When sliding takes place on a foundation with significant, asymmetric topography, the resulting effective friction angle is dependent upon this three dimensional “roughness” in the same way that a 2-D strength envelope is dependent on dilatancy angle i. In both cases, there is considerable strength gain over a smooth test pair. The addition of lateral constraints further increases test sample shear strength in the 3-D case, because the block is forced to dilate upward when it would prefer to dilate laterally. In this paper, we examine this strength gain as experienced by an asymmetric three-plane “monolith” sliding over its matching aluminum foundation block. The test pair is first sheared without any lateral constraint, next with moderate lateral constraints, and finally with rigid lateral constraints, which force the monolith to move linearly forward. The practical implications of the increase in available friction angle are discussed in the context of a gravity dam foundation.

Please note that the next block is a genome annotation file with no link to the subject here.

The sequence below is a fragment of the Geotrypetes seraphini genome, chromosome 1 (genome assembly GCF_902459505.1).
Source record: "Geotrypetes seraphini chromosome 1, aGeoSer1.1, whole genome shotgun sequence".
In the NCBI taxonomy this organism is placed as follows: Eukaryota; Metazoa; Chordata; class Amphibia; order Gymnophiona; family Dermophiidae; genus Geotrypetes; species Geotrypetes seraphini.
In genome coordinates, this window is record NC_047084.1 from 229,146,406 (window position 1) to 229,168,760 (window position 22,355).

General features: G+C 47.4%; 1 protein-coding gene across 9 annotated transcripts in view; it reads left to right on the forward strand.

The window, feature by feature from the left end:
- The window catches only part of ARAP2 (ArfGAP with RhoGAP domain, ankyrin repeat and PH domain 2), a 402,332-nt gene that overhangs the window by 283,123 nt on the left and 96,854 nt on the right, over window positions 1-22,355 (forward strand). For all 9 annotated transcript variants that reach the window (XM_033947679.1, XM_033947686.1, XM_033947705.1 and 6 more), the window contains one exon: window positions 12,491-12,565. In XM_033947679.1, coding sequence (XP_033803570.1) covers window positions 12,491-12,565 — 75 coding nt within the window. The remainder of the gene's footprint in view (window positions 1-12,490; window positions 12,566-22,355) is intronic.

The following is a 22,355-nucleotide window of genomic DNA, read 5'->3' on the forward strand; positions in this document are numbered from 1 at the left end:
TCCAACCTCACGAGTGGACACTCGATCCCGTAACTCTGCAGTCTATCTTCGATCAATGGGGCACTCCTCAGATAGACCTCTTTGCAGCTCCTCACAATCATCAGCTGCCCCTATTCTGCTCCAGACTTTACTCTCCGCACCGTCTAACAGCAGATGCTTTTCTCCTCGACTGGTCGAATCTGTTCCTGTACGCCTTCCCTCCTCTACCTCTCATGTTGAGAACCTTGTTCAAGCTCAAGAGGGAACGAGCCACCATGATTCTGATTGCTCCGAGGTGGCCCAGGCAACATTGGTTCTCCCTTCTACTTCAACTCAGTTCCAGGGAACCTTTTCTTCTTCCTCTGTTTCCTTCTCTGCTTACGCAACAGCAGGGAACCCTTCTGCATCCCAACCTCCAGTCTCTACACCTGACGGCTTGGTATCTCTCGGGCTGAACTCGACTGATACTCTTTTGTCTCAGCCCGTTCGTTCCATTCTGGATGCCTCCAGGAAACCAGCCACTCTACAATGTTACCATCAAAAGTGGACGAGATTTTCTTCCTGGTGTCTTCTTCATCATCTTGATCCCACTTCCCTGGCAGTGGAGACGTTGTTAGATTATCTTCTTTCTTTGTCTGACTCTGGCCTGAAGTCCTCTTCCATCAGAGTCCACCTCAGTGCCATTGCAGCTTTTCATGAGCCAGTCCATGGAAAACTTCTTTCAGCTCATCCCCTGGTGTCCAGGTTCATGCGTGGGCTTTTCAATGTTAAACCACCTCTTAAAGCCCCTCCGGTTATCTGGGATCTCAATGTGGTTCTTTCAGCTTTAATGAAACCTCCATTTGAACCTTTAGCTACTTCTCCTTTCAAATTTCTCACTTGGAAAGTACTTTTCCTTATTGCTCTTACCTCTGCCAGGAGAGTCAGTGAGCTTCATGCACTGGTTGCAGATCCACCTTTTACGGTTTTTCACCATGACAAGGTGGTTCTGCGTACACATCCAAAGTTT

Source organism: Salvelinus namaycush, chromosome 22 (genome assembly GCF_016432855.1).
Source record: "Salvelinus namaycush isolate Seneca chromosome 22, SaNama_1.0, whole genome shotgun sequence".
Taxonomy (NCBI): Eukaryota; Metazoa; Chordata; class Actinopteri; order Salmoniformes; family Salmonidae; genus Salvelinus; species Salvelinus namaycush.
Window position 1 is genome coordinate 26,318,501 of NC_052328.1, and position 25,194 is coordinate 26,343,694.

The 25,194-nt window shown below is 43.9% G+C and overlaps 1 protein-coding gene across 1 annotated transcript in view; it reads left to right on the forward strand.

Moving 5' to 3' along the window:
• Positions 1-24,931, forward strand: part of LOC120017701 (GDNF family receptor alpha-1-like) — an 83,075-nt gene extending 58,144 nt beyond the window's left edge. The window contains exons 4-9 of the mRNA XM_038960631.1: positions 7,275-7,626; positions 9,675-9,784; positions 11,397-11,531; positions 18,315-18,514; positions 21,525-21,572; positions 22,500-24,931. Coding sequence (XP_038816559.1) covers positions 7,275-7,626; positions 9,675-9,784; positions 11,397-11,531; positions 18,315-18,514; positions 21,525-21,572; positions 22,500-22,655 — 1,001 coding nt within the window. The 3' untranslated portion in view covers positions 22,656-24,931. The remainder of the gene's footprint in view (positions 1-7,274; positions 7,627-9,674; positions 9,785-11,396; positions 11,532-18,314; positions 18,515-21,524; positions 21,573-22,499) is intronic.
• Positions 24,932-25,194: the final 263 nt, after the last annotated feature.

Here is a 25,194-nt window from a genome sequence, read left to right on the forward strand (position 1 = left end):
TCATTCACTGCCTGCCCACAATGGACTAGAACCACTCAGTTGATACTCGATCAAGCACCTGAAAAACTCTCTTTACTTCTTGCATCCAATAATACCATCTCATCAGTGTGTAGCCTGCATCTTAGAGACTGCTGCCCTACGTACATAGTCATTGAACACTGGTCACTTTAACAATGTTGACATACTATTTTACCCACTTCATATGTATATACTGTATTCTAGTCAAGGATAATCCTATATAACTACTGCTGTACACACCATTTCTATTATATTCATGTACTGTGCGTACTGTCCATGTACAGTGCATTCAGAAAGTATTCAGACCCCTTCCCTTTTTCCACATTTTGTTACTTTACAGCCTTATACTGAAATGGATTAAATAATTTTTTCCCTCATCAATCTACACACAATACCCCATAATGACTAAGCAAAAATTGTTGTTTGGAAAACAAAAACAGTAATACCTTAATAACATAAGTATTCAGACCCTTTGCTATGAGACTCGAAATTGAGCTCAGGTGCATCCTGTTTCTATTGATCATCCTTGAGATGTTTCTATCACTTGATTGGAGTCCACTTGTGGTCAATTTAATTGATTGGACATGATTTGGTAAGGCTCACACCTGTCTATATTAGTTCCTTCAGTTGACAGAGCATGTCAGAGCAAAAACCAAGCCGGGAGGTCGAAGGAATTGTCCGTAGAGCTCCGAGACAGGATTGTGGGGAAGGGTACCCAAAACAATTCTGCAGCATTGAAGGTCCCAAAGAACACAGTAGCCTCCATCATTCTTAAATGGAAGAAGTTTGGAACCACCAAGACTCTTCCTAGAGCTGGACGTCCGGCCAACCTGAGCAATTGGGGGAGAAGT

The linear envelope known as the Mohr-Coulomb failure criterion is a simple, practical, relationship between normal and shear forces. Patton’s (1966) introduction of the roughness parameter i enabled the model to handle an entirely new range of surfaces, namely, those with symmetric macro-scale topography. The roughness coefficient i loses its physical meaning when sample topography is strongly asymmetric. However, if we assume that the failure envelope is still reasonably linear, the interpretation of envelope slope as the tangent of the effective friction angle continues to hold. The question of whether a linear failure envelope is appropriate for strongly asymmetric samples is beyond the scope of the present discussion (see Grasselli & Egger 2003). The point is that by making this assumption, we retain in feff a convenient means of comparing the sliding resistance of different sample configurations.

This content is only available via PDF.
You can access this article if you purchase or spend a download.